At the YES, each student attended three workshops. In total, there were 15 different ones to choose from not an easy choice, thatâ€™s for sure. The workshops were divided into three categories:
Here are some impressions from two days of hard work, inspiration and fun.
Being E.U.ropean – or not In this workshop, the students discussed what it is like to live in a country that is a member of the European Union. Most of the students said that being in the European Union means having more comfort, like having drinking water, electricity, and the security that your country will get help if it is in need. Countries in the EU have to follow high standards in the production of food and daily goods.
In the second part of the work shop the participants worked in small groups and talked about what both EU members and non-members think about the E.U. In the end, they came to the conclusion that there are four different types of countries that are not yet 100 % members of the EU. There are hose which would like to be in the EU, but are no candidates right now, like Ukraine.
By Helena Heitzer (Germany)
Then there are those which would like to become a member of the EU, and who’s potential membership is being discussed at the moment, like Turkey. Also, there are countries that do not wish to join the EU, like Switzerland. Last but not least, there are countries which are EU member states but don’t participate 100%, like Denmark.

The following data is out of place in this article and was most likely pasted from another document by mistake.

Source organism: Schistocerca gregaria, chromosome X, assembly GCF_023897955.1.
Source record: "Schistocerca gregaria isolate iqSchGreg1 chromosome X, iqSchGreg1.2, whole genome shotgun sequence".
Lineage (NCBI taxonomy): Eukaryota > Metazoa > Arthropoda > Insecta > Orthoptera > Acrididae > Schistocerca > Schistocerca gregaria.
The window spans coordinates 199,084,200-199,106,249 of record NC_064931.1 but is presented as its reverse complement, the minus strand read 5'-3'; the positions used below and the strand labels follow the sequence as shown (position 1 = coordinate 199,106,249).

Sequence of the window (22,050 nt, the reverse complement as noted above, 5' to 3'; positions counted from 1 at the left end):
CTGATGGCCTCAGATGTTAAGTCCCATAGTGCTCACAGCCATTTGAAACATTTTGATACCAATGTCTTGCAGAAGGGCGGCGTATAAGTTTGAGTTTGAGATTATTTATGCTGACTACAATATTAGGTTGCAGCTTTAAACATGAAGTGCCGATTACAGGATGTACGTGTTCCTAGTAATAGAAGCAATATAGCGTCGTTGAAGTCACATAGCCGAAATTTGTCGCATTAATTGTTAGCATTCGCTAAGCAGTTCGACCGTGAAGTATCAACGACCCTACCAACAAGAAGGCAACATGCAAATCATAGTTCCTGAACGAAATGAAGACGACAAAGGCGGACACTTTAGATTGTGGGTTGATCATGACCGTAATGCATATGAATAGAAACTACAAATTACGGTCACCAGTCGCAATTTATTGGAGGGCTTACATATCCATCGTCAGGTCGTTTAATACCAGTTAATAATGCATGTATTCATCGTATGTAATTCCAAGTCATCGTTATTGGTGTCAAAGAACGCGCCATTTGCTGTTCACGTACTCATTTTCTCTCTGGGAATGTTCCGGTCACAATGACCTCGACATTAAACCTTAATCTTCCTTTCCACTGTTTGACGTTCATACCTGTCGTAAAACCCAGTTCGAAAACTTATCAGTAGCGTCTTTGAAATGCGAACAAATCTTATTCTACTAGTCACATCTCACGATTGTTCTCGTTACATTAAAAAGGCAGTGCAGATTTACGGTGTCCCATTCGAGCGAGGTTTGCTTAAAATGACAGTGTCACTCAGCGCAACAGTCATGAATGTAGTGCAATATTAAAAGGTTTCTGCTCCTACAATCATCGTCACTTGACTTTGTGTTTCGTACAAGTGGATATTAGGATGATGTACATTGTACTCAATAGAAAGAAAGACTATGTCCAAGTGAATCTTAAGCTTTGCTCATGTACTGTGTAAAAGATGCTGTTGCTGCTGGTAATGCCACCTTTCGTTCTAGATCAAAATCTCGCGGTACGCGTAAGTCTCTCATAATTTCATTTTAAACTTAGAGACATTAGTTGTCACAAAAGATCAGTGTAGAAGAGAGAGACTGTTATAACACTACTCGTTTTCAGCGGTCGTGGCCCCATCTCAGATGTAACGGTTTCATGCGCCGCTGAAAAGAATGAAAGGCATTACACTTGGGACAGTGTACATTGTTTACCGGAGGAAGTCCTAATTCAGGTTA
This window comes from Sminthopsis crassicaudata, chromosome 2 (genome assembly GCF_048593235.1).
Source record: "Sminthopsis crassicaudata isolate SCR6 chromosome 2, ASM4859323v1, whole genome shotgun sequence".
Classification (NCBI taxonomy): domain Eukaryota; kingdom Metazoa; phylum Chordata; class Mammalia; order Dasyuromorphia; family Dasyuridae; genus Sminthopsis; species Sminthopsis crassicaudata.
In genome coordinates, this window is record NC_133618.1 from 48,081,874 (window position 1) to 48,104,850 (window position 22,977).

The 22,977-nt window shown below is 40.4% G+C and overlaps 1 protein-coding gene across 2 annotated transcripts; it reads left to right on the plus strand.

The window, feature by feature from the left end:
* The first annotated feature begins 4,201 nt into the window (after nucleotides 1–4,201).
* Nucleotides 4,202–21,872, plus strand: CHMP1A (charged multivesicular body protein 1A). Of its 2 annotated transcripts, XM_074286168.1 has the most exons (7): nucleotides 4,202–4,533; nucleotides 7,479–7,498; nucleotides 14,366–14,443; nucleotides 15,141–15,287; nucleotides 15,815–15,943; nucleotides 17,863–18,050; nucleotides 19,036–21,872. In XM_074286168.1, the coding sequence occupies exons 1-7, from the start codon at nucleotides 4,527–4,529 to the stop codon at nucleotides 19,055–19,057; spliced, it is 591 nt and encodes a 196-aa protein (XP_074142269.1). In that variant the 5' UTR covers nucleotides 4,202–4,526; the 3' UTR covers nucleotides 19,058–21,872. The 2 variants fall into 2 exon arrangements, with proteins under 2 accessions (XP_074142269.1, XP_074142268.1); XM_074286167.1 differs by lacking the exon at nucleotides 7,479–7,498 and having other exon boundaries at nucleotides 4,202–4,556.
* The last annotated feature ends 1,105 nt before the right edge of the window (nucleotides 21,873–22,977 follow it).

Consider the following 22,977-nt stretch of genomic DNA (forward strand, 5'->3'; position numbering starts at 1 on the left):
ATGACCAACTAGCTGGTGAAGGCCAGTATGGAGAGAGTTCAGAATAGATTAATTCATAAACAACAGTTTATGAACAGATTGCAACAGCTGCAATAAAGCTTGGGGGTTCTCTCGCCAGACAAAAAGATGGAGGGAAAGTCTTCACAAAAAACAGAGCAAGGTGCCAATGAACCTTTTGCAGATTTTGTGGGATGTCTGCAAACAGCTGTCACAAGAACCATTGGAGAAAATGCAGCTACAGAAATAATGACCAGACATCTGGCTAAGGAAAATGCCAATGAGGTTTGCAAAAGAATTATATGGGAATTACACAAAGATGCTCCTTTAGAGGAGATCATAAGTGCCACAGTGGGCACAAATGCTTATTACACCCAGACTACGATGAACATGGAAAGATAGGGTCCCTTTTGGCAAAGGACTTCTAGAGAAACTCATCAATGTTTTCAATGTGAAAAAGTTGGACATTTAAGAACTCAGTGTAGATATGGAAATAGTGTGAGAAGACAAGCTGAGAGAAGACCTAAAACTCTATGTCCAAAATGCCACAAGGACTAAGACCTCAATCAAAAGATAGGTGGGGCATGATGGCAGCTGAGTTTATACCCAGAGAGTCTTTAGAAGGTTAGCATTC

The Migration Experience by Leon Fried (Germany)
About 100 students and 12 YFU volunteers met in the Plenary Hall for the “Migration Experience”-Workshop. The Plenary Hall was divided into two parts which represented two countries. Suma, a democracy, and Ramus, a country whose citizens suffer from a corrupt regime and civil war. The students represented the refugees and immigrants, and also staffed for example the police, the embassy and the
migration office. The goal of every refugee and immigrant was to pass the border, get a visa, find a job and start a new, better life. However, that turned out to be very difficult. The students had to find their complicated way through all the institutions. Some of them had to pay smugglers to get to Suma. After about two hours the Danish workshop leader Maria Juhl Andersen
Being blind for one day Helpless like clumsy penguins is what the twenty students participating in the workshop „blind for a day“ looked like when they had their first walk without seeing anything. Step by step, slowly and carefully, they needed to walk. Being blind is one of the most difficult personal borders one can imagine. The participants felt completely shiftless, destitute and confused. Everything was dark, they didn’t know where they were and whom they were talking to, and it
was difficult to walk straight when not knowing what the people around were doing. This workshop was all about the everyday life of a blind person. Can you imagine sitting down at a table you cannot see? Drinking a glass of orange juice? Going to the toilet? It may well happen that you ask a window instead of a person for the time, or you might put your hand into a bin because you didn’t know what it is. You